Apprenticeships Apprenticeship reforms
After a review of apprenticeships in England was commissioned in June 2012 by the Secretaries of State for Education and Business, Innovation and Skills (BIS), a report was produced that recommended the design of programmes in the future should be put into the hands of key industry employers.
Background to the reforms
The subsequent implementation plan acted as a strategy for redefining the shape of the apprenticeship system in England to meet the needs of the changing economy.
Employer ‘Trailblazer’ groups were set up to develop new standards. The term Trailblazer refers to a group of employers working together to design new apprenticeship standards for occupations within their sectors.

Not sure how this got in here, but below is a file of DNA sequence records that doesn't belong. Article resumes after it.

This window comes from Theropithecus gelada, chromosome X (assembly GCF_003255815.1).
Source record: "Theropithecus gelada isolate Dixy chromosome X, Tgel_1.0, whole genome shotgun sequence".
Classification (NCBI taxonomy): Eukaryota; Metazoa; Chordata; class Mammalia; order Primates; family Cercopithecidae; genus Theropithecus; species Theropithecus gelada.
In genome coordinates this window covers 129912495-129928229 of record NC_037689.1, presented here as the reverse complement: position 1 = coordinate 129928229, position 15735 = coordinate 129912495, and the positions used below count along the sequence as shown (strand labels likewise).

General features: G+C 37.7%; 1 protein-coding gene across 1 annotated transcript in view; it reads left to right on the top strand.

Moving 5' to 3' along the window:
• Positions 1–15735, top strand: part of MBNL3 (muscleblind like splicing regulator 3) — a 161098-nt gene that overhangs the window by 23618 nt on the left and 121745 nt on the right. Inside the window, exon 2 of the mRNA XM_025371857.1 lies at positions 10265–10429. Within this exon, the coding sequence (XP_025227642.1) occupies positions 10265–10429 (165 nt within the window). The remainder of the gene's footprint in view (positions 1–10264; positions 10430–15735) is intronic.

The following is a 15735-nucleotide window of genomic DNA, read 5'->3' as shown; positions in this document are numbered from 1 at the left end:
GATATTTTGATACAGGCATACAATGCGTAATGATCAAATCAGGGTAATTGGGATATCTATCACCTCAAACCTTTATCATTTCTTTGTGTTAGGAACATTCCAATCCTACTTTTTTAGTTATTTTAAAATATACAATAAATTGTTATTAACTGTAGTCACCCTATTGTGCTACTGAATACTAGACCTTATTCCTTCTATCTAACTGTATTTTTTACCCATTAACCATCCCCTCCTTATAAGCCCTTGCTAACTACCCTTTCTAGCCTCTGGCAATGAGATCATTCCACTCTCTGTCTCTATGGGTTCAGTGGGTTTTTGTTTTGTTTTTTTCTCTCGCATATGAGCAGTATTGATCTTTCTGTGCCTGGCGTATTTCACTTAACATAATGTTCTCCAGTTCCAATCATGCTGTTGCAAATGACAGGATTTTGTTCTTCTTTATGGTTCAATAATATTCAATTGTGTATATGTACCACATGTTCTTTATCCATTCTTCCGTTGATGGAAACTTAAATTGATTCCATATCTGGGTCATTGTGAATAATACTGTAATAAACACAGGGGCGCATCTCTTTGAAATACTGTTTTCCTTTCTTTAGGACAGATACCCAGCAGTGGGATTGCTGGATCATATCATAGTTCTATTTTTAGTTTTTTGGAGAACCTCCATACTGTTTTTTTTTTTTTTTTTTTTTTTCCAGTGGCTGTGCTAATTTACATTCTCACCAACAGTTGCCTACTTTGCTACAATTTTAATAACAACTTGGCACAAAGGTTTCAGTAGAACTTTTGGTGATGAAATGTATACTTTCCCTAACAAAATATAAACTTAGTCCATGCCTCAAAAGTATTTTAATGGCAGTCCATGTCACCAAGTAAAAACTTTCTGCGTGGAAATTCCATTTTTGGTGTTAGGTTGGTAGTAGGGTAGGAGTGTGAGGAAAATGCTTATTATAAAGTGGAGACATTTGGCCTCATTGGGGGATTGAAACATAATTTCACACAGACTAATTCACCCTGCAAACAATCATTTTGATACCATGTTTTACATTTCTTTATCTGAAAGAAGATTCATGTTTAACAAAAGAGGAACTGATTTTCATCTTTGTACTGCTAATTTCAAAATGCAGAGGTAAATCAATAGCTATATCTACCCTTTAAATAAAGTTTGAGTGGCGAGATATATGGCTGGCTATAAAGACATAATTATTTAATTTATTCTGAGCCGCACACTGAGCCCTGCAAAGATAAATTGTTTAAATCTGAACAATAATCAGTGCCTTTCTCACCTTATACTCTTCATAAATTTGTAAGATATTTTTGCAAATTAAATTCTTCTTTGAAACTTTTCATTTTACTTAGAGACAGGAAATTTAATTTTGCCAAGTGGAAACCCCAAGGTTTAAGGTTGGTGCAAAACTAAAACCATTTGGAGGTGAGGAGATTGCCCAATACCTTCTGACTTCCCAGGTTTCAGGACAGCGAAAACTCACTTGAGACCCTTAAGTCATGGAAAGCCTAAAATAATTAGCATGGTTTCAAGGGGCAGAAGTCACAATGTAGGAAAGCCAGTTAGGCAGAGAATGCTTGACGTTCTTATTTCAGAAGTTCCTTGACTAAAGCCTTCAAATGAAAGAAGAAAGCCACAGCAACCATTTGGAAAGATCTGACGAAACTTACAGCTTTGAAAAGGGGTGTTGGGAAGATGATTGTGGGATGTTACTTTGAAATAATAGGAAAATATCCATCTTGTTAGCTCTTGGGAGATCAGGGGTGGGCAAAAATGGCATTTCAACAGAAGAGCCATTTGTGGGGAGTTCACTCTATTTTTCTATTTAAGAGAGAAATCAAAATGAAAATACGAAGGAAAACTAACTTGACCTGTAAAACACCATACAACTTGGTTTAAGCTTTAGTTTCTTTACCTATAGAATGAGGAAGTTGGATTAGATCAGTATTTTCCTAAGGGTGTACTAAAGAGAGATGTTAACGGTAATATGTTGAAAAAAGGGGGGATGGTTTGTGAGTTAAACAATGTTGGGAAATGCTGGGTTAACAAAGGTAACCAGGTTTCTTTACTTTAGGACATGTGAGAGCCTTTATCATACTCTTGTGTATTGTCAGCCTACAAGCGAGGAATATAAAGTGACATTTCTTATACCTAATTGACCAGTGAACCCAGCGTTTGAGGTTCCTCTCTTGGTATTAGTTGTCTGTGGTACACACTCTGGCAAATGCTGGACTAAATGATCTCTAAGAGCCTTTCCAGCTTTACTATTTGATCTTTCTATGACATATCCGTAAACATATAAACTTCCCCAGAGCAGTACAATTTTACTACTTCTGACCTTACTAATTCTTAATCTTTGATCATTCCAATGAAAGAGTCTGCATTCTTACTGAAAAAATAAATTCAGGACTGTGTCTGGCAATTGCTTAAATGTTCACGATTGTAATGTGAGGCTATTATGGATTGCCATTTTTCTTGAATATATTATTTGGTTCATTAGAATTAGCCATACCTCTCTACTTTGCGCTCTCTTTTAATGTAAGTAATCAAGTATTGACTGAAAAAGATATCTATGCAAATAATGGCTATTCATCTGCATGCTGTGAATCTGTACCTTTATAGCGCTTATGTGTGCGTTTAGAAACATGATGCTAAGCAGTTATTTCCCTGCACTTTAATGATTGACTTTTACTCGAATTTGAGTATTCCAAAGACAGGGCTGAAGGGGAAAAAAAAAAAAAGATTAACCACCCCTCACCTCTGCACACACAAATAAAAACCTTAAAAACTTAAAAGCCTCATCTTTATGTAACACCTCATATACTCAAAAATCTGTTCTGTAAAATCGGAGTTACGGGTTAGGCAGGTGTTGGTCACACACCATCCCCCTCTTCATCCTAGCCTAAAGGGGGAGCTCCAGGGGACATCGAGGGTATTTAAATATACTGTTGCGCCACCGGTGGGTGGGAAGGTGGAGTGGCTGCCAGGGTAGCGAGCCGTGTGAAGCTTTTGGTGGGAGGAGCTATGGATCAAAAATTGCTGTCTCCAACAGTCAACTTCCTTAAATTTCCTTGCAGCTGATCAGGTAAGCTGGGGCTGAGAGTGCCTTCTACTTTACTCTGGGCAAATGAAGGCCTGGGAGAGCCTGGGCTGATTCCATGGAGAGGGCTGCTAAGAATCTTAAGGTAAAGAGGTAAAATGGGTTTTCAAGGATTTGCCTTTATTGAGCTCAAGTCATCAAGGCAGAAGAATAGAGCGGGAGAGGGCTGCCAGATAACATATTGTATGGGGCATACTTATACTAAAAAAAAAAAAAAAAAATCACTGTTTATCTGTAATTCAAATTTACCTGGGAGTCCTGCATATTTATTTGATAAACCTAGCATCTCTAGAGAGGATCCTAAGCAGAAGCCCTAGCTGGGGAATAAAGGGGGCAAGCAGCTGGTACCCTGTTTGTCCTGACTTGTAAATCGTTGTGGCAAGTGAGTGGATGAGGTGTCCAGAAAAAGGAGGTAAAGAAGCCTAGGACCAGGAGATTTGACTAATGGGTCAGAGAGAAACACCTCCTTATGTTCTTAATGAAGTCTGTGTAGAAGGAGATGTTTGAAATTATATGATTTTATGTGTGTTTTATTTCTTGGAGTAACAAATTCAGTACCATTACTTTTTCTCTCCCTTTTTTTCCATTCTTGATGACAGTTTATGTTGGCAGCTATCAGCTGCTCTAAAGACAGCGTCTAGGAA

What does this mean for employers in England?
The main change is around how apprenticeships are created and funded. Learning providers (mainly local colleges and private training providers) and employers will work closely together to develop the new standards.
So for example, a large employer could work with a local provider to create their own bespoke apprenticeship or use one that has already been created for their industry or sector. Some apprenticeships will be assessed ‘on the job’ and some via more formal qualifications.
If your annual pay bill is more than £3 million, you will also have to contribute a 0.5% levy which will go towards funding apprenticeships in the UK. You will receive a £15,000 allowance to offset against your payment.
What does this mean for colleges and other providers?
Colleges and training providers will need to work out when the best time to start delivering the apprenticeship standards is. They need to identify where there are new standards that can replace existing ones and think about the financial implications of switching. Keeping a close eye on new and emerging standards and engaging with local employers is also essential.